Michael Almereyda once again stuffs a Shakespearean play into modern day society and comes up with an incomprehensible mess. His film of "Hamlet" at least used as its framework an enduring masterpiece with themes as relevant to today's world as when it was written. But "Cymbeline" is an obscure, rarely produced oddity from Shakespeare's canon which employs unlikely plotting centered on obsolete sexual morality which has no relevance to today's world. Why Almereyda thought this archaic chestnut needed to be set in the present day is baffling.
It is up to the actors to inject some life into this dull mess and for the most part, they are not up to the task. Dakota Johnson is stunning to look at as the ill-used Imogen, but gives a one-note performance that is insufferable to watch. Ethan Hawke brings to the evil Iachimo the same dull monotone that he employed as Almereyda's Hamlet. And Penn Badgley makes the gullible Posthumus seem like a refugee from a boy band. Only Delroy Lindo and Ed Harris project the charisma necessary to make their characters interesting, although demoting Harris' Cymbeline from the King of Britain in the original text to the head of a motorcycle gang is unimaginably reductive.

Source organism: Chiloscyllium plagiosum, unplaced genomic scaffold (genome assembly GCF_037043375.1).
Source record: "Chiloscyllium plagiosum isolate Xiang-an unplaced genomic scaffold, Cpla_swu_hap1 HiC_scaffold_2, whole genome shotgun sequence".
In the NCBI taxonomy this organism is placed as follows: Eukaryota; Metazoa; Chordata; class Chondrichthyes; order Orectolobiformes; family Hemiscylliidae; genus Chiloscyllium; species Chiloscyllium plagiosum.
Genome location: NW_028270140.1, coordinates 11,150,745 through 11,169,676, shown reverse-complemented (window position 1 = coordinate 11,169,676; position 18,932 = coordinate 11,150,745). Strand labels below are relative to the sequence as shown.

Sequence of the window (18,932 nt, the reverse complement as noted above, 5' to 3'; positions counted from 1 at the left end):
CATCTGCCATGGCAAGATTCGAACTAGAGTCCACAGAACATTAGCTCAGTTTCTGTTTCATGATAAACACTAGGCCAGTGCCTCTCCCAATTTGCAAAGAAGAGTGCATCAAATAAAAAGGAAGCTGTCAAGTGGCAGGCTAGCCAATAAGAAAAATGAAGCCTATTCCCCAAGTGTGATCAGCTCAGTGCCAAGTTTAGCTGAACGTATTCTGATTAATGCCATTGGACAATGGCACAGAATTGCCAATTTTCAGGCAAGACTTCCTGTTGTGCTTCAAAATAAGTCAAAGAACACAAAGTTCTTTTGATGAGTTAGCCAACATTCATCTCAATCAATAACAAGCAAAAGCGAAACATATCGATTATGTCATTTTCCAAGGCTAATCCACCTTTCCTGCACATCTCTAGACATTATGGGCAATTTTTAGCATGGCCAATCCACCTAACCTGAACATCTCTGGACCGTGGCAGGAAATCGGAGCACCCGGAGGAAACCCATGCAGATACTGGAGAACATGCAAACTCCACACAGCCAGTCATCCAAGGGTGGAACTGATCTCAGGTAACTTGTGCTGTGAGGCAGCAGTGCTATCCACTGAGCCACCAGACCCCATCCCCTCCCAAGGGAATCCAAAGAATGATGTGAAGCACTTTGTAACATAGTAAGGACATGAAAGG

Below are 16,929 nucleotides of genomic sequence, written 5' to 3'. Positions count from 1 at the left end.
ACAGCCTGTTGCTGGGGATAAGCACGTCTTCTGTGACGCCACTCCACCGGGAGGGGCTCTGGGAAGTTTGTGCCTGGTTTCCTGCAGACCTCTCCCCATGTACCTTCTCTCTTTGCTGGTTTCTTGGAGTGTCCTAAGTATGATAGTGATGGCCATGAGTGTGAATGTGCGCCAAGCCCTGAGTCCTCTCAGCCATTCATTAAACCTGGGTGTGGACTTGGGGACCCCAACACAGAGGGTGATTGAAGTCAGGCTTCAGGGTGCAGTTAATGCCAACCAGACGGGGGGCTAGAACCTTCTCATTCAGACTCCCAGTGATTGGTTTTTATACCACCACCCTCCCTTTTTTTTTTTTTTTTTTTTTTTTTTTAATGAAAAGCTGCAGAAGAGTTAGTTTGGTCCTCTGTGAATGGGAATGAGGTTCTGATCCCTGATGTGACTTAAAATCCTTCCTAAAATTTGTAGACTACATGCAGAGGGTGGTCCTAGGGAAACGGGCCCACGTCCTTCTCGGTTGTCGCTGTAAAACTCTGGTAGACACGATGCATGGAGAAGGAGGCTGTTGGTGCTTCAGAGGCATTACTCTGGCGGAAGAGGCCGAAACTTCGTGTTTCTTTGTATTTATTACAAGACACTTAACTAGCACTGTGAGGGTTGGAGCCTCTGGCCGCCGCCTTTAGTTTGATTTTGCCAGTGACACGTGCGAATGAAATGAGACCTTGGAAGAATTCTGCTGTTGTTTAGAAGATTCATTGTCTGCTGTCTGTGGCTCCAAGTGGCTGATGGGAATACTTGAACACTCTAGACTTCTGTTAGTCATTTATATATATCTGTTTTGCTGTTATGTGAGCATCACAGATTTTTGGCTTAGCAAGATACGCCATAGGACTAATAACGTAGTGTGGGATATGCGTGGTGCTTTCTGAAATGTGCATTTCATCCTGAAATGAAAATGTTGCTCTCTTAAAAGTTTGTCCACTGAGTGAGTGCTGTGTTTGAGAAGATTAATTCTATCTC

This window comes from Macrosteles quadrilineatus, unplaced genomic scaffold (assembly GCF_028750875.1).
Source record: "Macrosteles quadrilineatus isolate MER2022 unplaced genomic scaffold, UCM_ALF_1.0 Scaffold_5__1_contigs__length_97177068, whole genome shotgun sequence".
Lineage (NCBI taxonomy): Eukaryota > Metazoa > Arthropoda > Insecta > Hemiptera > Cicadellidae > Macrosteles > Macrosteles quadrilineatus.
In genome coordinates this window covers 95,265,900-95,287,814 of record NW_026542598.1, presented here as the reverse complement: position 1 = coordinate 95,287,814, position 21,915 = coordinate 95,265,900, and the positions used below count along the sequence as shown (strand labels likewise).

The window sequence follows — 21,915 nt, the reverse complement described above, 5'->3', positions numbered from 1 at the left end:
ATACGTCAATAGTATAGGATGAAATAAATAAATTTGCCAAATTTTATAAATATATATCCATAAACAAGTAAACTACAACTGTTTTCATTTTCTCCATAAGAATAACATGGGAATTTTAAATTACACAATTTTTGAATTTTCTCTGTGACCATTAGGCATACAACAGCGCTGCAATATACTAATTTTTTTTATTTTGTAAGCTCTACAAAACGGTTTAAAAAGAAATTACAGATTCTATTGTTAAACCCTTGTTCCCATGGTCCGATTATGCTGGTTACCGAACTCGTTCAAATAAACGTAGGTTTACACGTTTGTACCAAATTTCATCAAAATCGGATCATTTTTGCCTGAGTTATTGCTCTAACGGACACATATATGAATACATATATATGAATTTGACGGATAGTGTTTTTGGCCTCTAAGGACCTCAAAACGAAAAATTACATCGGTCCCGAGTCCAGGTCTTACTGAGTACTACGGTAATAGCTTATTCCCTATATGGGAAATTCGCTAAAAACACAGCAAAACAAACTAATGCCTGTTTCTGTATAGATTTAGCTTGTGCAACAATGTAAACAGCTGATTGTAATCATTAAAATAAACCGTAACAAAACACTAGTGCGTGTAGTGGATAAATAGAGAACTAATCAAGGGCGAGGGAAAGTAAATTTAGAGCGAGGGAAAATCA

Almereyda seems to have a fetish for updating Shakespearean drama into the modern world and has no issue with pummeling it into a different shape to fit his concept no matter what the Bard's original intention was while writing it. The approach worked intermittently with "Hamlet" but fails completely with "Cymbeline." Almereyda would be well advised to seek out contemporary stories to make films of and leave Shakespeare alone.